Other States

Blood stocks in Maharashtra will last for just 10 days

Government calls for mini blood donation camps in a staggered manner

With blood banks in Mumbai running low on stocks, the Lalbaugcha Raja Mandal organised a blood donation camp.

In doing so, the Mandal adhered to the norms of the lockdown. In a large hall, cots were placed at a considerable distance, appeals were sent through social media, and donors were given time slots to avoid crowding. Text messages confirming appointments were sent so that policemen did not stop them mid-way.

Since March 23, the Mandal has collected 1,100 units of blood, which has been supplied to KEM, Sion, Nair, J.J and Cama Hospitals.

As the lockdown continues, the State Blood Transfusion Council (SBTC) has appealed to blood banks, NGOs, housing societies and other organisations to hold mini blood donation camps in a staggered manner to avoid a shortage in the time of COVID-19 outbreak.

“Due to the COVID-19 scare and the lockdown that followed, almost all blood donation camps were cancelled over the past two weeks. But after the appeal by Health Minister Rajesh Tope, some camps were organised,” said an SBTC official.

There is no shortage at the moment, the official said. Mumbai, for example, had stocks that would suffice for eight to 10 days. “We need to plan to that blood banks don’t go dry after that,” he said.

As soon as Mr. Tope sent out an appeal, and the Lalbaugcha Raja Mandal planned the camp. While the camp will conclude on April 1, Prabhadevi’s Siddhivinayak Temple will start its camp on the same day. “Between 9 a.m. and 5 p.m., we have managed to get 150 to 200 donors daily. The numbers are small but we wanted to keep it that way to ensure social distancing as well as the necessary hygiene measures,” said Lalbaucha Raja Mandal’s president, Sudhir Salvi.

The State’s daily requirement is about 4,500 to 5,000 blood units while Mumbai requires an average of 1,000 units. “However, the requirement is currently low as many elective surgeries have been postponed and there are not as many accidents because of the lockdown,” said Vinay Shetty from the NGO Think Foundation.

Nevertheless, there are patients with thalassemia or cancer who are dependent on blood transfusions. Emergency surgeries and deliveries too require blood. “We are looking at how to transfer blood from a bank that has units to the bank that has run out of units. We have some camps lined up,” said Mr Shetty.

Another challenge is to assure donors that they are not at the risk of contracting COVID-19 by donating blood, say experts. Dr. Snehal Majumdar, nodal officer of the Pune’s Ruby Hall Clinic’s A.H. Wadia Trust Blood Bank, told The Hindu they had adequate reserves at the moment, but the situation could worsen if the lockdown extended beyond April and no blood donation camps were held.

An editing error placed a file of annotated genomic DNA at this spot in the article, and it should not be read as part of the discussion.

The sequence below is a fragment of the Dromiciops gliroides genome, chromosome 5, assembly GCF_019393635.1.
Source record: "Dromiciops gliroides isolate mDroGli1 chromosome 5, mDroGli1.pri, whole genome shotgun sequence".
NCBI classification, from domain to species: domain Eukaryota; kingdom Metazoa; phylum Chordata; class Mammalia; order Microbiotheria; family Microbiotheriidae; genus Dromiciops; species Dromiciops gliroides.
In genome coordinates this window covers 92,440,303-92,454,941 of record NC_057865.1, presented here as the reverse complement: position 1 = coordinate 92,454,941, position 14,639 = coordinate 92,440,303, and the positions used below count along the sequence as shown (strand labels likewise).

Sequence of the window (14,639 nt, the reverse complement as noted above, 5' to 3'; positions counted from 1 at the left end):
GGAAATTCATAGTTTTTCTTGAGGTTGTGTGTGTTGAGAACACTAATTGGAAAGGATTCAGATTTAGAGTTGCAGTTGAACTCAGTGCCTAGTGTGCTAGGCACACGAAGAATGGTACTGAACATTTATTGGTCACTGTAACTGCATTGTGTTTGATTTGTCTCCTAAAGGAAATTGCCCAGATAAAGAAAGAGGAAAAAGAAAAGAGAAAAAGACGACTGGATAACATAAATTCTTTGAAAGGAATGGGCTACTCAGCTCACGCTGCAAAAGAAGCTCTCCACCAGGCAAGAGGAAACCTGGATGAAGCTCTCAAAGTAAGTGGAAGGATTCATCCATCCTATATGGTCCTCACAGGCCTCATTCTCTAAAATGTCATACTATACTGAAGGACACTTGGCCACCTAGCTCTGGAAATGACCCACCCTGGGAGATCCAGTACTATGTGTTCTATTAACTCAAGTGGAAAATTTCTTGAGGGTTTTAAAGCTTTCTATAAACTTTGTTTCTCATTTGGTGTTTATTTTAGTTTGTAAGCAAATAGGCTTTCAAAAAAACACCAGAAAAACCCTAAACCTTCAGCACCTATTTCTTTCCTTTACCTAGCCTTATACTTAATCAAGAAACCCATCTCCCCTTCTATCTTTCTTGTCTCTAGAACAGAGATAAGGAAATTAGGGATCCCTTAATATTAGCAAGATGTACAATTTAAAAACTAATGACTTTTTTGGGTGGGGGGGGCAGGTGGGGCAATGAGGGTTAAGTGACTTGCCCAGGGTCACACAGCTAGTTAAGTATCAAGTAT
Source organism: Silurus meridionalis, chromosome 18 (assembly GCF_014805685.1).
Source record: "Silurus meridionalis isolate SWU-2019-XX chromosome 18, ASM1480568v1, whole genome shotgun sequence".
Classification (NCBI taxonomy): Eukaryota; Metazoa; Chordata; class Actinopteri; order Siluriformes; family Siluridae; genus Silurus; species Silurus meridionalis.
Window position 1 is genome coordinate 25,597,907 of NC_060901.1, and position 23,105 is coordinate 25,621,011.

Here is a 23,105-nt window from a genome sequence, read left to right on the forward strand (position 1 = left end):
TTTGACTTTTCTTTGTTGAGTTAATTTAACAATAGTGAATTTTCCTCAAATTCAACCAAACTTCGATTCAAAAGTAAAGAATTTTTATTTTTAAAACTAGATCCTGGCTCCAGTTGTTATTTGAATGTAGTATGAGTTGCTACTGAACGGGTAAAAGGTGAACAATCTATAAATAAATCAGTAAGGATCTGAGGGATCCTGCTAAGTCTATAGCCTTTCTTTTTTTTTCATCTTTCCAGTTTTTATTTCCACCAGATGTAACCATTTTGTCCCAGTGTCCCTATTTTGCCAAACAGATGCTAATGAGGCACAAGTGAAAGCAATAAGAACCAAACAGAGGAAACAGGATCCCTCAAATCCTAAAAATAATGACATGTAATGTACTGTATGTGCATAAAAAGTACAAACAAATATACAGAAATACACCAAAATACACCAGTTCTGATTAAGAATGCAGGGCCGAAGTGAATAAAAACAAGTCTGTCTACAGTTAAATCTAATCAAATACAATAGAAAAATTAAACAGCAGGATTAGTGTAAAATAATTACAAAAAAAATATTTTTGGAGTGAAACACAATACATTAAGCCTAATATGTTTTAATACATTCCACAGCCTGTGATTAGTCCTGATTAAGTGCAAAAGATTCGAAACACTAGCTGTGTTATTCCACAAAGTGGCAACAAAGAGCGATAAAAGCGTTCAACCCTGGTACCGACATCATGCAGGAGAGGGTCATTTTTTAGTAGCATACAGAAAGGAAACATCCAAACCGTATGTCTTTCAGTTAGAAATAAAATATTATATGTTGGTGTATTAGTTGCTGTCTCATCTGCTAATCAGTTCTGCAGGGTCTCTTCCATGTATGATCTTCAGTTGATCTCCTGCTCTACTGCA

“As elective surgeries have been put on hold, the immediate demand for blood is less. But then, blood is always required in cases of deliveries, thalassemia, and heart surgeries. Cancer patients have to keep their chemotherapy cycles going as per schedule,” Dr. Majumdar said. The blood bank at Ruby Hall Clinic had an average stock of 900 to 1,000 units, she said.

She also said social distancing measures were being strictly enforced and that the hospital was being stringent about the choice of donors in the wake of the COVID-19 scare.

“We make sure that only five donors are present at a time and a gap of one metre is maintained between them. A strict procedure of history-taking of the donors as per a questionnaire sent to all blood banks by the Indian Society of Blood Transfusion and Immunohaematology is being followed. This questionnaire checks whether the donors have had fever or cough in the past 28 days,” Dr. Majumdar said.

Pune has nearly 30 blood banks and the authorities said they currently have adequate stocks. “We have a stock of 1,000 blood bags which will mainly be required for open heart or cancer surgeries. While this is sufficient at the moment, we will be arranging for fresh donations in the near future,” said a senior official at BJ Medical College.

In districts like Sangli and Kolhapur, with private hospitals virtually shut or operating at 30% of their capacities, blood bank managers say the problem is not so much of shortage as of ‘rationalising’ the available stock in order to avoid wastage.

There are 16 blood banks between Sangli and Miraj tehsils in Sangli district, said Ujjwal Tilve, who manages Dr. Shirgaonkar Blood Bank in the district. “Typically, April, May and June witness high demand of blood given that more people travel during this period and a higher proportion of accidents are seen at this time.”

Sangli and Kolhapur have enough stocks to tide over this period, he said. While the demand had reduced, the problem was about keeping just the right stock of fresh blood so as to preclude any wastage in the near future.

“Platelet blood has a shelf-life of five days while whole blood and red blood cells have a 35-day expiry period. In the event, we stock up more blood anticipating a shortage owing to an extension of the lockdown. There is a risk that this blood may not be used in the future as hospitals demand ‘fresh blood’,” he said.

His blood bank maintained a list of regular donors and that they could call them at a short notice if there is a need, he said.

Related Topics
Recommended for you
This article is closed for comments.
Please Email the Editor

Printable version | Jul 2, 2020 4:27:06 PM | https://www.thehindu.com/news/national/other-states/blood-stocks-in-maharashtra-will-last-for-just-10-days/article31201671.ece

Next Story